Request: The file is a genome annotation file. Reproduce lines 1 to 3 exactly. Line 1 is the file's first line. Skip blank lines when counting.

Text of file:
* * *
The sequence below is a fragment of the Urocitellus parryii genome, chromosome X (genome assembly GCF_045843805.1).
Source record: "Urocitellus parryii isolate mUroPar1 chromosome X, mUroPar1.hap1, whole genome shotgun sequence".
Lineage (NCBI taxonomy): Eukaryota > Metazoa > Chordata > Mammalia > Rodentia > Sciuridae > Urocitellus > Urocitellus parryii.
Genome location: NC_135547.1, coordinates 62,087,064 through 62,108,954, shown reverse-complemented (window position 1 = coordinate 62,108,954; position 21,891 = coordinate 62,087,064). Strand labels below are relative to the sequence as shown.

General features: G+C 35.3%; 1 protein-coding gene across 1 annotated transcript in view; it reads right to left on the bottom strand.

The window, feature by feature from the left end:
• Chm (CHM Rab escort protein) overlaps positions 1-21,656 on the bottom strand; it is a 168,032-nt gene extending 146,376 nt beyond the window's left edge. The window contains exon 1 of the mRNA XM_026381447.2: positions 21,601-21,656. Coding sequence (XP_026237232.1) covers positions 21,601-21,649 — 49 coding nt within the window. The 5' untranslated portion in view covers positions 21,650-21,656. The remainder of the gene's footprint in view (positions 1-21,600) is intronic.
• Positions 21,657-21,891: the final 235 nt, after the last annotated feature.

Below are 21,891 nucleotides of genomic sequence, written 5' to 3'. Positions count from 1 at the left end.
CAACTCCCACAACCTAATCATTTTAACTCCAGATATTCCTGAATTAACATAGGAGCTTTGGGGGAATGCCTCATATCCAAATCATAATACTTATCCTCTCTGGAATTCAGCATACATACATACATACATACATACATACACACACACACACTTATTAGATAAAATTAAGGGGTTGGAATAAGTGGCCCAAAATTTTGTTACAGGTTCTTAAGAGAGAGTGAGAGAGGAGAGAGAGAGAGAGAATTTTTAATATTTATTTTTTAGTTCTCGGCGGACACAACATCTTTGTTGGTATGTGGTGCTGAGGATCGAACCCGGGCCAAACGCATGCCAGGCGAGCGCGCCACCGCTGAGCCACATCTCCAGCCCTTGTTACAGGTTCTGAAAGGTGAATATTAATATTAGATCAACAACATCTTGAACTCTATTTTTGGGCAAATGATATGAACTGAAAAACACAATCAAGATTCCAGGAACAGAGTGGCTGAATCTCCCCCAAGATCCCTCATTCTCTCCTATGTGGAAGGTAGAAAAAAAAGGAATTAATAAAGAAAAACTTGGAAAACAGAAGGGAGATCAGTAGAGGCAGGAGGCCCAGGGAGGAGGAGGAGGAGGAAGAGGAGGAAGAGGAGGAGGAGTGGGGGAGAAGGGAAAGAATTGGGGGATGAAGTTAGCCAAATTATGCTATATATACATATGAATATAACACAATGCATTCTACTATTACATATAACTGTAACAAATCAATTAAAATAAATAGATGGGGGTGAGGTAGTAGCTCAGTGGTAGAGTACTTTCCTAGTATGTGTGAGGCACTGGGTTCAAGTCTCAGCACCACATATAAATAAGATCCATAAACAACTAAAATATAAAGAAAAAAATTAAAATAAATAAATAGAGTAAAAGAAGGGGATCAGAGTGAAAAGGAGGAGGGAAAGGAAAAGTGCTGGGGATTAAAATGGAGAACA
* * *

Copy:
The sequence below is a fragment of the Urocitellus parryii genome, chromosome X (genome assembly GCF_045843805.1).
Source record: "Urocitellus parryii isolate mUroPar1 chromosome X, mUroPar1.hap1, whole genome shotgun sequence".
Lineage (NCBI taxonomy): Eukaryota > Metazoa > Chordata > Mammalia > Rodentia > Sciuridae > Urocitellus > Urocitellus parryii.